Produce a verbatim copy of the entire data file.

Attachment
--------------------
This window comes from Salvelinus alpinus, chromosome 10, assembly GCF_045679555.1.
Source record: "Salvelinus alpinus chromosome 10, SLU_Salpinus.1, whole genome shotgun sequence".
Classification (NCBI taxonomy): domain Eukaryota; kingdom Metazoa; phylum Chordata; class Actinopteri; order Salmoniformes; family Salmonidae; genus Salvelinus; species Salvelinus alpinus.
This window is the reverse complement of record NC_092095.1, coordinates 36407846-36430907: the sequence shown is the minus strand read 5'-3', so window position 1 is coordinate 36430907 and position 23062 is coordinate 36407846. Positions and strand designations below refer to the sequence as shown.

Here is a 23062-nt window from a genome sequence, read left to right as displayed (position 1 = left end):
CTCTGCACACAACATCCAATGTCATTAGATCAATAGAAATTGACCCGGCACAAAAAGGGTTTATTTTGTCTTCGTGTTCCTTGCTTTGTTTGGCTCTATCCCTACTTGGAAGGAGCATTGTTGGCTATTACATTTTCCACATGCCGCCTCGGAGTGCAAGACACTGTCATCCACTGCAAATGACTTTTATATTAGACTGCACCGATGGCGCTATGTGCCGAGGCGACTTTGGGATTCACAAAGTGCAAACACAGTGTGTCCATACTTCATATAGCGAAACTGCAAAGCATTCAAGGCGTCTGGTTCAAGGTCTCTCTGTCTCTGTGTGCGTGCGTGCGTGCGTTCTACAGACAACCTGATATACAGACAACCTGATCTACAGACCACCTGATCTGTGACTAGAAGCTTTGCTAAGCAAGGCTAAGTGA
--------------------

This window comes from Salvelinus alpinus, chromosome 10, assembly GCF_045679555.1.
Source record: "Salvelinus alpinus chromosome 10, SLU_Salpinus.1, whole genome shotgun sequence".
Classification (NCBI taxonomy): domain Eukaryota; kingdom Metazoa; phylum Chordata; class Actinopteri; order Salmoniformes; family Salmonidae; genus Salvelinus; species Salvelinus alpinus.
This window is the reverse complement of record NC_092095.1, coordinates 36407846-36430907: the sequence shown is the minus strand read 5'-3', so window position 1 is coordinate 36430907 and position 23062 is coordinate 36407846. Positions and strand designations below refer to the sequence as shown.

Here is a 23062-nt window from a genome sequence, read left to right as displayed (position 1 = left end):
CTCTGCACACAACATCCAATGTCATTAGATCAATAGAAATTGACCCGGCACAAAAAGGGTTTATTTTGTCTTCGTGTTCCTTGCTTTGTTTGGCTCTATCCCTACTTGGAAGGAGCATTGTTGGCTATTACATTTTCCACATGCCGCCTCGGAGTGCAAGACACTGTCATCCACTGCAAATGACTTTTATATTAGACTGCACCGATGGCGCTATGTGCCGAGGCGACTTTGGGATTCACAAAGTGCAAACACAGTGTGTCCATACTTCATATAGCGAAACTGCAAAGCATTCAAGGCGTCTGGTTCAAGGTCTCTCTGTCTCTGTGTGCGTGCGTGCGTGCGTTCTACAGACAACCTGATATACAGACAACCTGATCTACAGACCACCTGATCTGTGACTAGAAGCTTTGCTAAGCAAGGCTAAGTGA